Denver Nuggets’ aggressive type results in a dominating win over the Path Blazers to even playoff sequence

Nikola Jokic quickly embodied the Denver Nuggets mindset in Game 2.

The Nuggets Star Center was sprawled out on the pitch early in the first quarter, battling for a loose ball wearing the Jusuf Nurkic blazer. Jokic won possession and the sequence eventually resulted in a 3-point shot by security guard Facundo Campazzo.

Denver manager Michael Malone wanted his team to play a more aggressive, scratchy, and physical style of play against Portland on Monday night. The Nuggets came out peppy and maintained their aggressive style throughout the game in their 128-109 win over the Blazers at the Ball Center in Denver.

“It was chippy and that’s how it should be,” said Denver coach Michael Malone after the game. “We’re both fighting for something.”

The nuggets made up the best-of-seven series 1: 1. The series moves to Portland with Games 3 and 4 on Thursday and Saturday at the Moda Center.

The nuggets and blazers got caught in a series of minor scratches and trash-talking back and forth movements during the game. Faced with a 2-0 deficit in the series, the Nuggets had no choice but to hold their own.

“I’m not backing down,” said forward Aaron Gordon after the game. “I don’t know what you did or what you are trying to do on your side.”

Campazzo and fellow guard Austin Rivers made sure the Nuggets weren’t satisfied with jumping shots in the first quarter of Game 2. The two each made a concerted effort to drive to the basket, and Jokic spent more time in the painting area – eight of which His baskets got in the paint – finishing the game with 38 points after firing a total of 15 shots out of 20.

The nuggets made 13 out of 22 shots (59.2 percent), taking a lead of 31-25 after the opening quarter. The nuggets, which spent more time attacking the basket and less time shooting out of the perimeter, shot overall 52.9 percent in the game.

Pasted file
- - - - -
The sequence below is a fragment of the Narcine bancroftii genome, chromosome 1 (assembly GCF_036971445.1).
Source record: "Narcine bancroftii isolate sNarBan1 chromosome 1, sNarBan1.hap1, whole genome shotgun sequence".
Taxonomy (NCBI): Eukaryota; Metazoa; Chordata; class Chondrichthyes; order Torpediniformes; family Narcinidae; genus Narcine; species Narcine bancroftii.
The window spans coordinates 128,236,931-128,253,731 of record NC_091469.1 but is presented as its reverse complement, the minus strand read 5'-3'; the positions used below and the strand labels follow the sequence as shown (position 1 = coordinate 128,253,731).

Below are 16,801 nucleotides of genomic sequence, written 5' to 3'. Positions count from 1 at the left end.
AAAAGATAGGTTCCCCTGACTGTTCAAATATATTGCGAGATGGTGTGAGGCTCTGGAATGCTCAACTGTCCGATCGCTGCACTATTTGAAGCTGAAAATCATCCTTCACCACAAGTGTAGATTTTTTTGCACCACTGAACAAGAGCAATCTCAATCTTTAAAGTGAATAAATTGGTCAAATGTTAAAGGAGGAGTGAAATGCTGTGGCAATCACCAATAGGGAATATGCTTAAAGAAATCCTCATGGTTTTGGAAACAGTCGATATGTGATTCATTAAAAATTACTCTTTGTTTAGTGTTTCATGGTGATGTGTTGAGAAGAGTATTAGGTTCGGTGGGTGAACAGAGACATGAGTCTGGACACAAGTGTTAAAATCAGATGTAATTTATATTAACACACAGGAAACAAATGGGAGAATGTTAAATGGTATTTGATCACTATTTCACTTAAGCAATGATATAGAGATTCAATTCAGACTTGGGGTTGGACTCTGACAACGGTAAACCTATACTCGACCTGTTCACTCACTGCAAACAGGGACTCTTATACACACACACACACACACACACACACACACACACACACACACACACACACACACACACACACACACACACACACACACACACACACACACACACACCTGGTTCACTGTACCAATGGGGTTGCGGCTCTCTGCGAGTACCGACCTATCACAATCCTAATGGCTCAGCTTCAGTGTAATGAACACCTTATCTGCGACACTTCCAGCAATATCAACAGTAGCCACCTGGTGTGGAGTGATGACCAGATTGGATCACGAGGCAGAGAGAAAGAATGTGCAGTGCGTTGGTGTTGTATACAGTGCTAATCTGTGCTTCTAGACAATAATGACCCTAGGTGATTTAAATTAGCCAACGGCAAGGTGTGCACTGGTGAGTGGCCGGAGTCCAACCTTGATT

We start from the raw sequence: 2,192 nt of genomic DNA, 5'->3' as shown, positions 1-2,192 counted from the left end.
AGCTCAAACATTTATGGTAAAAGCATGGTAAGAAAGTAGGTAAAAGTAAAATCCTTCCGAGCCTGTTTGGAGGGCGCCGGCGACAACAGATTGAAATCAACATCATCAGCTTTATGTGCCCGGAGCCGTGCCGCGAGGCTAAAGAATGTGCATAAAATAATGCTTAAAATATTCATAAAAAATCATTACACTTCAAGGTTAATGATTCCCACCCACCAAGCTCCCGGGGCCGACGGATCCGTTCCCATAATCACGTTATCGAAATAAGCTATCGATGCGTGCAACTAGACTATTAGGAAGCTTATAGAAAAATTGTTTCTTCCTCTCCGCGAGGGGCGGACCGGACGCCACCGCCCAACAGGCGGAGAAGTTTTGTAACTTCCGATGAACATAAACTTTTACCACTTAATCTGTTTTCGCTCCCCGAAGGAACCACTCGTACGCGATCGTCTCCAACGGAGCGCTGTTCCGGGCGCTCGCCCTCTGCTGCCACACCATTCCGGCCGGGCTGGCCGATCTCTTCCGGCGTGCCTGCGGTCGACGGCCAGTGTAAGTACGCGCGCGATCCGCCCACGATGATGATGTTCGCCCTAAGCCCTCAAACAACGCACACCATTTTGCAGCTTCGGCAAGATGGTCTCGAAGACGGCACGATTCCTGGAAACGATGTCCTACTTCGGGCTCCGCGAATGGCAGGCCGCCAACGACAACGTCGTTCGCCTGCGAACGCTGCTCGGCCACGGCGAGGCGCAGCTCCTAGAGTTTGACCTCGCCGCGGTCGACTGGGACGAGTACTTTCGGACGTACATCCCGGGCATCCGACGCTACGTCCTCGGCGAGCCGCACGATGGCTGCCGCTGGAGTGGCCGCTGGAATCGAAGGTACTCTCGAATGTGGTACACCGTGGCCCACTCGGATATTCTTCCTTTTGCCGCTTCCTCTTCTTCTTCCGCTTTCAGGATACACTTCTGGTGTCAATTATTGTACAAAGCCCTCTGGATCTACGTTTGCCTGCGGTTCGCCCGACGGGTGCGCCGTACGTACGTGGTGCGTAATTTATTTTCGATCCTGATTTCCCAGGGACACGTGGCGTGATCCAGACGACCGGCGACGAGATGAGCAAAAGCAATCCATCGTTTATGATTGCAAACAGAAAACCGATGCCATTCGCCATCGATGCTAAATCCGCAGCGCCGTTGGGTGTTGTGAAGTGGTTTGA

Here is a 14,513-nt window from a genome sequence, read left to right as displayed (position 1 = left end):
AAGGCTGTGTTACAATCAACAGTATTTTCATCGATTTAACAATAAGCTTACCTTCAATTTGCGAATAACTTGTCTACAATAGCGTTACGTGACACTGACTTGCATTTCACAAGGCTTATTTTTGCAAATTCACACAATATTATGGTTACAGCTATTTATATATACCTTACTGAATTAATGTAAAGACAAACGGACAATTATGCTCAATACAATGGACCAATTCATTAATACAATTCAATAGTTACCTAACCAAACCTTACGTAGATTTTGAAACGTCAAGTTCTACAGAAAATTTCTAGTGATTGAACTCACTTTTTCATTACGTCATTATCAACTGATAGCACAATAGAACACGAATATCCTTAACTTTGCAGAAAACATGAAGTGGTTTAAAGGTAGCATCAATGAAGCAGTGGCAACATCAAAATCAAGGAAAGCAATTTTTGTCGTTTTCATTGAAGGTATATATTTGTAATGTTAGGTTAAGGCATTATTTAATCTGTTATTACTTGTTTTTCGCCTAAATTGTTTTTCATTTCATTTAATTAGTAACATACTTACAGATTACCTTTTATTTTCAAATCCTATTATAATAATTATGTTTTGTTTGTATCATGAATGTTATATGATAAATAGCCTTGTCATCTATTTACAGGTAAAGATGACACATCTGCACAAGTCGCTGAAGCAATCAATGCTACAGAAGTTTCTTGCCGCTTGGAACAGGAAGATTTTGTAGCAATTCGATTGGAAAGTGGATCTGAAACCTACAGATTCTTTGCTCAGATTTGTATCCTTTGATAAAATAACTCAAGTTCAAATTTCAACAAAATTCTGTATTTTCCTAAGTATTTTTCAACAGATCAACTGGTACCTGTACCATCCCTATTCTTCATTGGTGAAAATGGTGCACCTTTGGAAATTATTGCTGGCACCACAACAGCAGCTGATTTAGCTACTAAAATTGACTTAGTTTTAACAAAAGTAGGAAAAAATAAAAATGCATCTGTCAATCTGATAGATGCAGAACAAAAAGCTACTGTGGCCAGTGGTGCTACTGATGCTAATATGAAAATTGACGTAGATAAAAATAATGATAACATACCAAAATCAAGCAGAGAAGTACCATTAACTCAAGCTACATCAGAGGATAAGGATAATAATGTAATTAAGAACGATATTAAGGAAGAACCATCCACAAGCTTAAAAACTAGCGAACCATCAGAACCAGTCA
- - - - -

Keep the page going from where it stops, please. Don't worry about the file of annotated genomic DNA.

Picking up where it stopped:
The aggressiveness and physicality of the nuggets extended into their defense.

“We dictated how physically the game should be played. We let the referees know we played like this tonight. That made it easier for us to physically play the game, ”said Denver security guard Monte Morris after the game. “We just knew our sense of urgency had to be better.”

One key to Denver’s win was slowing down blazer guard Damian Lillard, who traumatized the nuggets by taking 6 out of 8 3-point shots and scoring 22 points in the second quarter and 32 points in the first half for the blazers to keep within striking distance.

Malone hired Gordon to defend Lillard to start the third quarter and Gordon – along with Campazzo and Rivers – kept Lillard on 10 points and only made a 3-pointer while making a total of 2 of 9 strokes in the second half.

“He at least took (Lillard) a hard shot or made a hard shot,” said Jokic after the game. “I think he did a really good job.”

Lillard and CJ McCollum together scored 63 points, but Nuggets didn’t let go of anyone. They kept bankers in the game to a total of 21 points, which resulted in a 38-21 advantage in the bank standings.

– Geoffrey C. Arnold | @geoffreyCarnold

Navy blazers a staple, button type colours ensemble